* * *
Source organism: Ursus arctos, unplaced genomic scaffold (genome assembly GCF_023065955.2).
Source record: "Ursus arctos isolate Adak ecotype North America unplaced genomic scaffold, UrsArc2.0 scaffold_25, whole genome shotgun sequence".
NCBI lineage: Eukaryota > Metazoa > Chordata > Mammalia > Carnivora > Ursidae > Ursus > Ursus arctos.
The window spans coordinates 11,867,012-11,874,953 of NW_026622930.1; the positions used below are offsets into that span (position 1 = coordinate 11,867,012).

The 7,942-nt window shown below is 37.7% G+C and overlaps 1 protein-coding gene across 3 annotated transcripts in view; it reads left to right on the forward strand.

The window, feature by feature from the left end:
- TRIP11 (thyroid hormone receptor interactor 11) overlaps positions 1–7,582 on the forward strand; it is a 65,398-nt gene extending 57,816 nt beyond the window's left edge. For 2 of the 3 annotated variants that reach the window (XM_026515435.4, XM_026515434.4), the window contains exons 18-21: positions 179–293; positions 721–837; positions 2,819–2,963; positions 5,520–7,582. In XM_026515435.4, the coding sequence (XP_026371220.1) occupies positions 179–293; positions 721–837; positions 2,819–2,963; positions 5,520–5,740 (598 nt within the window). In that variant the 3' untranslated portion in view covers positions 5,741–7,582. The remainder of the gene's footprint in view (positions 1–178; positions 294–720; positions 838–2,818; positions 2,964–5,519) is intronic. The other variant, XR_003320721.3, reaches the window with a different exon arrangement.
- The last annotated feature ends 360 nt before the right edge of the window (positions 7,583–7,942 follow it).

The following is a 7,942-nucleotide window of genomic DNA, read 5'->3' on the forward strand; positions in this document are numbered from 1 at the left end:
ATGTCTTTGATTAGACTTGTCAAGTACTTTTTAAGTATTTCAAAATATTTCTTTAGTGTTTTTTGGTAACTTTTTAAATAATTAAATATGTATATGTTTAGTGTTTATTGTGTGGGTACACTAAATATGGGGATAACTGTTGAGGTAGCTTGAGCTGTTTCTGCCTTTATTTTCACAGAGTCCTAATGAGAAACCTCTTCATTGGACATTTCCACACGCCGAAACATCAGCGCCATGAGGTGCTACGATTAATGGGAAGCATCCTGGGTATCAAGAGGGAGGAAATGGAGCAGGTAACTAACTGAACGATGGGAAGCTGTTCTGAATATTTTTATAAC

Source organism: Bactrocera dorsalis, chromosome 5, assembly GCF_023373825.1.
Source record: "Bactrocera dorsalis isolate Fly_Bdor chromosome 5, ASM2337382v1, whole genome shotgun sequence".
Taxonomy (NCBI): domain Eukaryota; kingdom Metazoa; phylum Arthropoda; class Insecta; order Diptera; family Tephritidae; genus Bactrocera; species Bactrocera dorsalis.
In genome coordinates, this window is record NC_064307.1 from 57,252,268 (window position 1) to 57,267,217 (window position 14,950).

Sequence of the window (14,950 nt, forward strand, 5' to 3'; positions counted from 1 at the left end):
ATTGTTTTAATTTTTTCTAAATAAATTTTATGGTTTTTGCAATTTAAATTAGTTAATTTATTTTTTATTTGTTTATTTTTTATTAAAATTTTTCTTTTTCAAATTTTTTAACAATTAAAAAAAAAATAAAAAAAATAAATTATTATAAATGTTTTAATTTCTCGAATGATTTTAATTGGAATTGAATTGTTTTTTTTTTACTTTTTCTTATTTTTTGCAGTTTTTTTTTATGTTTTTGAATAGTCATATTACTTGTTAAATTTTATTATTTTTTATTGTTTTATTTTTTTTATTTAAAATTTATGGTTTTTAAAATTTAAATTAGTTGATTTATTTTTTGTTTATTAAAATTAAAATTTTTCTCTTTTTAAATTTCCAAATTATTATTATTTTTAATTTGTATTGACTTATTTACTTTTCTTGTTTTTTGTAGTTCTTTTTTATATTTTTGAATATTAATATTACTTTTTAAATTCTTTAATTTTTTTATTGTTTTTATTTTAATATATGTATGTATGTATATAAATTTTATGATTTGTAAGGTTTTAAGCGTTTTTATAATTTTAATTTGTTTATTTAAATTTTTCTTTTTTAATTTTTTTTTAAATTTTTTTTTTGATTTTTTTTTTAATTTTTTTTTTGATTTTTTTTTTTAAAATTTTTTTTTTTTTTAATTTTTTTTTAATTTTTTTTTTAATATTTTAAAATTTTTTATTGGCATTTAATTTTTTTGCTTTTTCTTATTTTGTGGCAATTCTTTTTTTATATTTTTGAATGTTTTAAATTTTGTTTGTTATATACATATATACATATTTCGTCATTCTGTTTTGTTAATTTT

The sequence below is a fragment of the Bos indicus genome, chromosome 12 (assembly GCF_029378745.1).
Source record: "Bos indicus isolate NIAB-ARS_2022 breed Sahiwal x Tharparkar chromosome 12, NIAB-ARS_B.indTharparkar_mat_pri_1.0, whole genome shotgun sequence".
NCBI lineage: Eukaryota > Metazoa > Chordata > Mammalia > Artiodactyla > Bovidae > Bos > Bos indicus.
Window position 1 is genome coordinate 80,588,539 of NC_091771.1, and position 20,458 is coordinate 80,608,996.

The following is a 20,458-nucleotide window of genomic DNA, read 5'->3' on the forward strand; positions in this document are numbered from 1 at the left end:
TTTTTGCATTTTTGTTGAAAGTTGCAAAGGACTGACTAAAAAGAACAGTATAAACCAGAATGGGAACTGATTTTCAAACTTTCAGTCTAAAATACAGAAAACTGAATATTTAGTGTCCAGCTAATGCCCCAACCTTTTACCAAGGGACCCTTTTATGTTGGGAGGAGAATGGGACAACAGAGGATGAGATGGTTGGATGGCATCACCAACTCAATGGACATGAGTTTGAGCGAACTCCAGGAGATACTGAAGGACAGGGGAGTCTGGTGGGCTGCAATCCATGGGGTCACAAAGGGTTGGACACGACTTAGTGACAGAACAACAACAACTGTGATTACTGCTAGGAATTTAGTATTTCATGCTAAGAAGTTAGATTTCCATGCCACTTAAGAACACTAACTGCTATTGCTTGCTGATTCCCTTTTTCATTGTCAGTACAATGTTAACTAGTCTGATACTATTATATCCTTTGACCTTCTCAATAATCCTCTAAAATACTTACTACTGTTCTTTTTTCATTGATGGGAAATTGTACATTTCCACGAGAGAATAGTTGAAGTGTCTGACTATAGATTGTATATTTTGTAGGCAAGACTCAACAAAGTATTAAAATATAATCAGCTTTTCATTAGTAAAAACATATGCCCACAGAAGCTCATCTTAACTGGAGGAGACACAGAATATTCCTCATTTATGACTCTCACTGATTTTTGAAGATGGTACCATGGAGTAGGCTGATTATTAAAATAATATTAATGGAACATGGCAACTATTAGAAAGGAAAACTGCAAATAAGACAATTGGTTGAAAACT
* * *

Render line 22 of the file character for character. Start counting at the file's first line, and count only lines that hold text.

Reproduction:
TTTTTGCATTTTTGTTGAAAGTTGCAAAGGACTGACTAAAAAGAACAGTATAAACCAGAATGGGAACTGATTTTCAAACTTTCAGTCTAAAATACAGAAAACTGAATATTTAGTGTCCAGCTAATGCCCCAACCTTTTACCAAGGGACCCTTTTATGTTGGGAGGAGAATGGGACAACAGAGGATGAGATGGTTGGATGGCATCACCAACTCAATGGACATGAGTTTGAGCGAACTCCAGGAGATACTGAAGGACAGGGGAGTCTGGTGGGCTGCAATCCATGGGGTCACAAAGGGTTGGACACGACTTAGTGACAGAACAACAACAACTGTGATTACTGCTAGGAATTTAGTATTTCATGCTAAGAAGTTAGATTTCCATGCCACTTAAGAACACTAACTGCTATTGCTTGCTGATTCCCTTTTTCATTGTCAGTACAATGTTAACTAGTCTGATACTATTATATCCTTTGACCTTCTCAATAATCCTCTAAAATACTTACTACTGTTCTTTTTTCATTGATGGGAAATTGTACATTTCCACGAGAGAATAGTTGAAGTGTCTGACTATAGATTGTATATTTTGTAGGCAAGACTCAACAAAGTATTAAAATATAATCAGCTTTTCATTAGTAAAAACATATGCCCACAGAAGCTCATCTTAACTGGAGGAGACACAGAATATTCCTCATTTATGACTCTCACTGATTTTTGAAGATGGTACCATGGAGTAGGCTGATTATTAAAATAATATTAATGGAACATGGCAACTATTAGAAAGGAAAACTGCAAATAAGACAATTGGTTGAAAACT